firewoodCall around to your local tree services.  A lot of times, they have a wood chipper and just send the wood through anyway.  You may be able to negotiate a deal where you pick up the wood and haul it off.

Keep an eye out for new construction sites.  A lot of times, the crew will come in and clear the lot, including trees, before building.  With a little smile and a plate of cupcakes, you might be able to talk them into letting  you haul off the wood.

If you are brave enough, dumpster diving {with permission} at construction sites can yield quite a bit of burnable wood.  Just make sure to watch out for nails and other scraps of metal that could be a potential diving hazard.  Also, don’t burn treated wood–unless your interested in gassing yourself in the months to come.

Contact local sawmills, cabinet makers, etc.  You might be able to arrange to come pick up their end cuts–especially if you are saving them disposal fees.

Word of mouth is pretty powerful too.  Make sure to let friends and family know you are willing to come do a little manual labor to haul off unwanted wood.  People will call when they see or hear of fallen trees.

How do you get your firewood?

~Mavis

This post may contain affiliate links. These affiliate links help support this site. For more information, please see my disclosure policy. Thank you for supporting One Hundred Dollars a Month.

How to Save BIG on Your Grocery Bill

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How to Save BIG on Your Grocery BillI know many of you have been reading this site for some time, but we have new readers all the time. I thought, especially now that the kids are back and school and with the holidays around the corner, now would be the perfect time to recap all of the ways I preach to save. So here they all in one easy place, so you can get back into the swing of things and start saving today!

So many of these ideas are super simple and can be implemented in minutes, but all of them will ultimately save you big time.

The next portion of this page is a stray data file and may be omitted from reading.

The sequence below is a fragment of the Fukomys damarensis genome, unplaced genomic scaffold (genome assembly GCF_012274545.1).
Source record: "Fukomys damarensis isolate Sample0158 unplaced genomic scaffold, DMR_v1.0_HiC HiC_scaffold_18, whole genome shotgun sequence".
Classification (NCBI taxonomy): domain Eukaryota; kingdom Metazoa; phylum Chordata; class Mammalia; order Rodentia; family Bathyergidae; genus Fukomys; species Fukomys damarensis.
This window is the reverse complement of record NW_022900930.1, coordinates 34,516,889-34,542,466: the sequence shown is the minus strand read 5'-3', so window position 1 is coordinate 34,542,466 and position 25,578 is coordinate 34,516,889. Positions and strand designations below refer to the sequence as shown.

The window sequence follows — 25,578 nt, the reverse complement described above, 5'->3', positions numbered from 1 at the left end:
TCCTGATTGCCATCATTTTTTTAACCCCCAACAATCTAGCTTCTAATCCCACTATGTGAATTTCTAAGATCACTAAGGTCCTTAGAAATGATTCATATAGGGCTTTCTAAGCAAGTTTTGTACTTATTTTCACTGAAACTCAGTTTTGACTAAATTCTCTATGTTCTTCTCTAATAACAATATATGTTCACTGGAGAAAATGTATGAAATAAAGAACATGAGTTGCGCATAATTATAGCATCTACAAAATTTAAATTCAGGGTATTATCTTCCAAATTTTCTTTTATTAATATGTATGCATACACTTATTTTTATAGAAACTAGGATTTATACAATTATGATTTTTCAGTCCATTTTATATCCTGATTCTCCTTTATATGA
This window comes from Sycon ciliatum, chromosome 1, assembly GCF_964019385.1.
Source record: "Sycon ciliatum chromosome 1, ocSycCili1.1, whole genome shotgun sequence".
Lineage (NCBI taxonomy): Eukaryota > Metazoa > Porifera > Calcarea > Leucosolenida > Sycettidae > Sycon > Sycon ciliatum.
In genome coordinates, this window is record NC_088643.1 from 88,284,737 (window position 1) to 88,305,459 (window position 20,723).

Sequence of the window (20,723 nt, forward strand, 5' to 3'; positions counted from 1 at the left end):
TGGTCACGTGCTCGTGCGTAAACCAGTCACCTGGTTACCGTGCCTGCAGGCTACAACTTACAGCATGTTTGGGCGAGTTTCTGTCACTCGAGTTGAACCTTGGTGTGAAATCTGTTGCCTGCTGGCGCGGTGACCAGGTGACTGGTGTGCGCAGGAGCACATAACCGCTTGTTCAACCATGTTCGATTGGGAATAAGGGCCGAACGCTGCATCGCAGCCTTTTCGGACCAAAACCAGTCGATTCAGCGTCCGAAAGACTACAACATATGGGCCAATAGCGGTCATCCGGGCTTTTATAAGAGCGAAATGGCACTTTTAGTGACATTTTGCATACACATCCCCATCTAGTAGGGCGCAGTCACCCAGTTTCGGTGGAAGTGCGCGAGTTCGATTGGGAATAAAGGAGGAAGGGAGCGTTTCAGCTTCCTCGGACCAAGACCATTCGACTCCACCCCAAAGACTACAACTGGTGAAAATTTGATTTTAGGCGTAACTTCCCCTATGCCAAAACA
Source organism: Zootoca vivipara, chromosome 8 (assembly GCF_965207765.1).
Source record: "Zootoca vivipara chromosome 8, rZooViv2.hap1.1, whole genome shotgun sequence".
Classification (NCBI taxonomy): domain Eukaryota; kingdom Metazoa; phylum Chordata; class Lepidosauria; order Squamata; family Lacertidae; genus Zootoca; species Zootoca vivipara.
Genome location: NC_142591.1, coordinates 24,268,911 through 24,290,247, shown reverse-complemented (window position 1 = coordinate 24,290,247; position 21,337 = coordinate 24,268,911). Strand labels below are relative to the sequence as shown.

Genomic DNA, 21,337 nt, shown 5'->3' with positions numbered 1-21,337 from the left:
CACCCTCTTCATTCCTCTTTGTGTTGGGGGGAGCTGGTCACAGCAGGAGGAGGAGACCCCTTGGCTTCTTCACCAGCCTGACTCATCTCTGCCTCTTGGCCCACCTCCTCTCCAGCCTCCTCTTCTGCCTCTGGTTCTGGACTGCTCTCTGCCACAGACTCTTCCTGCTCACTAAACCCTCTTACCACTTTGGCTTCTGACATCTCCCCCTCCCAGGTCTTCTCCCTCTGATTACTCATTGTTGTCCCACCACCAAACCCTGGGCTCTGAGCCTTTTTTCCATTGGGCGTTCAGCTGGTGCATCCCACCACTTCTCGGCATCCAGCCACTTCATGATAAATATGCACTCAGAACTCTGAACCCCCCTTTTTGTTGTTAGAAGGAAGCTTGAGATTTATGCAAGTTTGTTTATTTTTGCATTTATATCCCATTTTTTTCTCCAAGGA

Chicken-Casserole-with-Mashed-Potato-Topping

  1. Cook from scratch. I know this one sounds amazing, but is often hard to implement with busy schedules. I get it, I’ve been there. But honestly, you pay for convenience in price and with your health. Processed foods contribute to heart disease, diabetes, obesity, etc. So, even if you can coupon yourself into rock bottom food prices, you will pay for it in the rear with doctor visits, etc.apples
  2. Eat seasonally. If you take nothing else away from this article, this should be it. It’s really a simple tip, but it will lead to HUGE savings. Foods that are in season are at their lowest prices. Be wary though, because often a sale on a fruit or veggie does not mean it’s in season. If a store is touting strawberries on sale in January, know that their price might be a bit cheaper than all the stores around them, but at $2.99/lb, you won’t see prices anywhere near what they were in June.So buy in bulk when produce is in season, and can, freeze or preserve your bounty {or when it’s growing like crazy in your garden}.
  3. Weekly Meal Plan - Menu Plan IdeasMake a plan. What’s that saying, “those who fail to plan should plan to fail?” That’s so true. A simple plan will save some big bucks.This includes a list AND a meal plan. You already know that I am not great about meal planning, but I always have a list when I go to the store–and when I don’t, I pay for it! Also, meal plan with the ads in hand. Plan all of your weekly consumption around what is on sale {assuming the sale is actually a good price–see #2}.costco butter
  4. Keep 10% of your monthly budget available for “stock-up items.” If you plan on spending $300 a month, keep $30 available for stock up purchases that you can make when you see rock bottom prices. For example, if you see butter on sale for $2.00/lb, it’s probably time to buy several pounds and freeze them. Having money set aside in your budget to make those kind of unplanned purchases really saves money later on.
  5. Use coupons wisely. Coupons for cheese, yogurt, etc. are great when you can pair them up with store sales. This is just basic couponing 101. Don’t use coupons just because you have them–use them when they make the price competitive and worthwhile. The couponing game is a tempting one, but if you learn to play it wisely, it won’t play you.
  6. Minimize waste by USING WHAT YOU HAVE. One of the easiest tips on this list. Although I’m occasionally guilty of wanting to try out a new recipe even though I have food in the pantry/freezer that I could use, shopping at home from your pantry and freezer is the fastest way to save money. Plain and simple.freezer meals